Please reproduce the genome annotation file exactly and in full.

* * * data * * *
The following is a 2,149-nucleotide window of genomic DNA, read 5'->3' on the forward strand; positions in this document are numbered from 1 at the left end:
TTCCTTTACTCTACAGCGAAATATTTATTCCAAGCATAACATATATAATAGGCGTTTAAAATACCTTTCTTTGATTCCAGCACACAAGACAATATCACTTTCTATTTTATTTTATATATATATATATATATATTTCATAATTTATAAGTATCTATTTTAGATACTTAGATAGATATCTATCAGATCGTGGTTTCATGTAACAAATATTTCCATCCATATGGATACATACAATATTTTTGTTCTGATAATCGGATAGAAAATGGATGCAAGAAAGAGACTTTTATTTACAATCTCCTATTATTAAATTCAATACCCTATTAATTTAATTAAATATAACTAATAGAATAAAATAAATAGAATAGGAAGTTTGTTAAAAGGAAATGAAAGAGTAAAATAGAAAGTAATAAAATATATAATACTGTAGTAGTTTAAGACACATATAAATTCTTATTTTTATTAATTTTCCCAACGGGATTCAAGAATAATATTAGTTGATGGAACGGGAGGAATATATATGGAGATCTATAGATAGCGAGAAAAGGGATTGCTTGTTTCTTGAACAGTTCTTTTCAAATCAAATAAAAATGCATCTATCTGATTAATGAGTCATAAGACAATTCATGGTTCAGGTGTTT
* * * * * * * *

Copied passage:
The following is a 2,149-nucleotide window of genomic DNA, read 5'->3' on the forward strand; positions in this document are numbered from 1 at the left end:
TTCCTTTACTCTACAGCGAAATATTTATTCCAAGCATAACATATATAATAGGCGTTTAAAATACCTTTCTTTGATTCCAGCACACAAGACAATATCACTTTCTATTTTATTTTATATATATATATATATATATTTCATAATTTATAAGTATCTATTTTAGATACTTAGATAGATATCTATCAGATCGTGGTTTCATGTAACAAATATTTCCATCCATATGGATACATACAATATTTTTGTTCTGATAATCGGATAGAAAATGGATGCAAGAAAGAGACTTTTATTTACAATCTCCTATTATTAAATTCAATACCCTATTAATTTAATTAAATATAACTAATAGAATAAAATAAATAGAATAGGAAGTTTGTTAAAAGGAAATGAAAGAGTAAAATAGAAAGTAATAAAATATATAATACTGTAGTAGTTTAAGACACATATAAATTCTTATTTTTATTAATTTTCCCAACGGGATTCAAGAATAATATTAGTTGATGGAACGGGAGGAATATATATGGAGATCTATAGATAGCGAGAAAAGGGATTGCTTGTTTCTTGAACAGTTCTTTTCAAATCAAATAAAAATGCATCTATCTGATTAATGAGTCATAAGACAATTCATGGTTCAGGTGTTT